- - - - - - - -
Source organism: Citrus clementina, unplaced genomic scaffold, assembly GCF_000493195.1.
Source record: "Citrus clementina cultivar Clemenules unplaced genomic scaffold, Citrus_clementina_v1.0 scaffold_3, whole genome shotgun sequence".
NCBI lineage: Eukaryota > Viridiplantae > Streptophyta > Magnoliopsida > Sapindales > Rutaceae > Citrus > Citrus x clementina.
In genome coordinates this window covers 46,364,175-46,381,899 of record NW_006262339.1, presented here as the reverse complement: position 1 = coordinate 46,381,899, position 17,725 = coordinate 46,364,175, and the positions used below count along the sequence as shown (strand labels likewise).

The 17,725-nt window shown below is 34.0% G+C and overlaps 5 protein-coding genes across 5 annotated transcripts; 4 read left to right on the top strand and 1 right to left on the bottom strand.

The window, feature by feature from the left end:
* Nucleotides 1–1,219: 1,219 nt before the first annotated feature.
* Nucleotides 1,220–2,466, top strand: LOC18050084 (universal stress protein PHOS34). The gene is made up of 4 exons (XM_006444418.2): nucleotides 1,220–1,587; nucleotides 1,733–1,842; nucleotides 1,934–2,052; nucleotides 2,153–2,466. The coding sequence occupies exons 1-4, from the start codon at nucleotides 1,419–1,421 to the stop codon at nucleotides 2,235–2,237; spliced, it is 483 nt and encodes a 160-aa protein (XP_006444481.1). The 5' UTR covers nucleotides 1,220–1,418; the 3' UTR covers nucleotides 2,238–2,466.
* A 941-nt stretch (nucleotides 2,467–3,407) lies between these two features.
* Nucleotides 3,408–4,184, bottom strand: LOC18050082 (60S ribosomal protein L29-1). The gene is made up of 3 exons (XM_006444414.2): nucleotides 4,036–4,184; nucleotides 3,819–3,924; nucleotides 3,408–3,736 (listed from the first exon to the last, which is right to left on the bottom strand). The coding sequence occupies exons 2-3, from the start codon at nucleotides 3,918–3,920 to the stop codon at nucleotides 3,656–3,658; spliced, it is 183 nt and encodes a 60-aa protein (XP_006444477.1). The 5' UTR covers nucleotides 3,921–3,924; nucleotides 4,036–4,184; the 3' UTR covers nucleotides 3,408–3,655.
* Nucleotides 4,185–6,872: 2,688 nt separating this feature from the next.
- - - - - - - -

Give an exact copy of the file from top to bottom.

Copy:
Source organism: Citrus clementina, unplaced genomic scaffold, assembly GCF_000493195.1.
Source record: "Citrus clementina cultivar Clemenules unplaced genomic scaffold, Citrus_clementina_v1.0 scaffold_3, whole genome shotgun sequence".
NCBI lineage: Eukaryota > Viridiplantae > Streptophyta > Magnoliopsida > Sapindales > Rutaceae > Citrus > Citrus x clementina.
In genome coordinates this window covers 46,364,175-46,381,899 of record NW_006262339.1, presented here as the reverse complement: position 1 = coordinate 46,381,899, position 17,725 = coordinate 46,364,175, and the positions used below count along the sequence as shown (strand labels likewise).

The 17,725-nt window shown below is 34.0% G+C and overlaps 5 protein-coding genes across 5 annotated transcripts; 4 read left to right on the top strand and 1 right to left on the bottom strand.

The window, feature by feature from the left end:
* Nucleotides 1–1,219: 1,219 nt before the first annotated feature.
* Nucleotides 1,220–2,466, top strand: LOC18050084 (universal stress protein PHOS34). The gene is made up of 4 exons (XM_006444418.2): nucleotides 1,220–1,587; nucleotides 1,733–1,842; nucleotides 1,934–2,052; nucleotides 2,153–2,466. The coding sequence occupies exons 1-4, from the start codon at nucleotides 1,419–1,421 to the stop codon at nucleotides 2,235–2,237; spliced, it is 483 nt and encodes a 160-aa protein (XP_006444481.1). The 5' UTR covers nucleotides 1,220–1,418; the 3' UTR covers nucleotides 2,238–2,466.
* A 941-nt stretch (nucleotides 2,467–3,407) lies between these two features.
* Nucleotides 3,408–4,184, bottom strand: LOC18050082 (60S ribosomal protein L29-1). The gene is made up of 3 exons (XM_006444414.2): nucleotides 4,036–4,184; nucleotides 3,819–3,924; nucleotides 3,408–3,736 (listed from the first exon to the last, which is right to left on the bottom strand). The coding sequence occupies exons 2-3, from the start codon at nucleotides 3,918–3,920 to the stop codon at nucleotides 3,656–3,658; spliced, it is 183 nt and encodes a 60-aa protein (XP_006444477.1). The 5' UTR covers nucleotides 3,921–3,924; nucleotides 4,036–4,184; the 3' UTR covers nucleotides 3,408–3,655.
* Nucleotides 4,185–6,872: 2,688 nt separating this feature from the next.